Africa Briefs

18 May 2020 | Ekonomie
SARB: Another rate cut expected

The South Africa Reserve Bank is expected to cut interest rates by 50 basis points on Thursday to a record low of 3.75% to ease the pain of the country's recession, as this quarter shows signs of a steep downturn due to limited economic activity, a Reuters poll found.

"As the negative impact of the continued lockdown becomes more clearly quantifiable, there is room for a further rate cut of 50 basis points given current inflationary expectations," said Frank Blackmore, an economist at EF Consult.

Nine of 20 economists surveyed in the past week said the central bank would cut rates by 50 basis points to 3.75% next week. Four expect just a quarter point trim. Three said the repo rate would be eased by 75 basis points and three expect no change.

In the 2008/09 recession, the SARB cut rates by a cumulative 700 basis points through 2012 to stimulate the economy.

This quarter is expected to be the deepest contraction in South Africa's history at 36.2%, far gloomier than last month's 23.0% prediction. – Nampa/Reuters

Zim to circulate higher bank notes

Zimbabwe will introduce higher denomination bank notes to increase the amount of cash in circulation, the finance minister said in a government notice on Thursday, at a time inflation is soaring and pushing prices beyond the reach of the majority.

The country brought back the discredited Zimbabwe dollar currency last year in June after a decade of dollarisation. The move failed to end severe cash shortages and unleashed inflation, which reached 676.39% in March, one of the highest in the world.

Mthuli Ncube said the central bank would start circulating 10 and 20 Zimbabwe dollar (US$0.80) notes. Until now, the highest denomination was a 5 Zimbabwe dollar bank note.

Although the central bank has previously said it would not print money to finance the budget, many Zimbabweans have bad memories of the central bank's money printing activities that caused hyperinflation a decade ago, wiping pensions and savings.

Economic analysts say the government's budget is under pressure from spending to combat the coronavirus outbreak, which will force authorities to resort to printing money, stoking inflation further. – Nampa/Reuters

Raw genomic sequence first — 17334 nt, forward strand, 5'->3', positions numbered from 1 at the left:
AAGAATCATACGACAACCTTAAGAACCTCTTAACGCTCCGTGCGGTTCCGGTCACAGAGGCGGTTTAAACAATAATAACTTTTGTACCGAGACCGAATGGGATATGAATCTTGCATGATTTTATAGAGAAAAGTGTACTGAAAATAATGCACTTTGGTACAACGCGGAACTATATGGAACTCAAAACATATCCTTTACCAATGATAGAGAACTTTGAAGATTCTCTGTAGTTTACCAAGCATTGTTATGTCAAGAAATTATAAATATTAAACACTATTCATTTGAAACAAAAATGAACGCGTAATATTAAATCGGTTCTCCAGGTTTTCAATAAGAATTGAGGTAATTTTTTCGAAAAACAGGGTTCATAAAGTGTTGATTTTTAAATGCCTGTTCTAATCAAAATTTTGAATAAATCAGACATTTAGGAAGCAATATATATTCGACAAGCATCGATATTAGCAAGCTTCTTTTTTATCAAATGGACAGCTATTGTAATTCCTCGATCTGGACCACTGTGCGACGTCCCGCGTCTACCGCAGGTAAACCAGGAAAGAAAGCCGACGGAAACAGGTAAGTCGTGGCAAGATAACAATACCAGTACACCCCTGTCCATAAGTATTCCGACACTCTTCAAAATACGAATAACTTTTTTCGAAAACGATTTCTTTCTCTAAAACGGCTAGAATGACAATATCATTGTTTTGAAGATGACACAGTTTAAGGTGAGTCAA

Sudan plans cash transfer

Sudan's finance minister on Thursday laid out a system of money transfers to the poor in a step towards removing costly fuel subsidies to end an economic crisis.

The new civilian government is trying, with the help of donors, to launch a series of economic and political reforms after veteran ruler Omar al-Bashir was ousted in April 2019.

Finance minster Ibrahim Elbadawi said on state television poor people will get 500 Sudanese pounds (US$9.09) a month from the second half of the year. Some 65% of the population live below the poverty line.

Retired public servants will also see their monthly pensions increased, he said. Sudan had already announced a rise in public salaries.

Shortages of bread, fuel and medicine coupled with hefty price rises triggered the protests that led to Bashir’s toppling. Inflation is running at more than 80%, according to official statistics. – Nampa/Reuters

Africa to get internet boost

Telecoms and internet giants unveiled Thursday a mammoth project to lay a subsea cable around Africa to boost internet access to the underserved continent.

The consortium, which includes China Mobile International, Facebook, Orange and Vodafone, said a cable 37 000 km long will make landfall in 16 countries in Africa and the Middle East.

Namibia is not listed as one of the countries.

"The system is expected to go live in 2023/4, delivering more than the total combined capacity of all subsea cables serving Africa today," said the group, which includes regional operators.

The cable will be one of the longest in the world, providing the continent with new high-speed links to Europe and the Middle East. – Nampa/AFP

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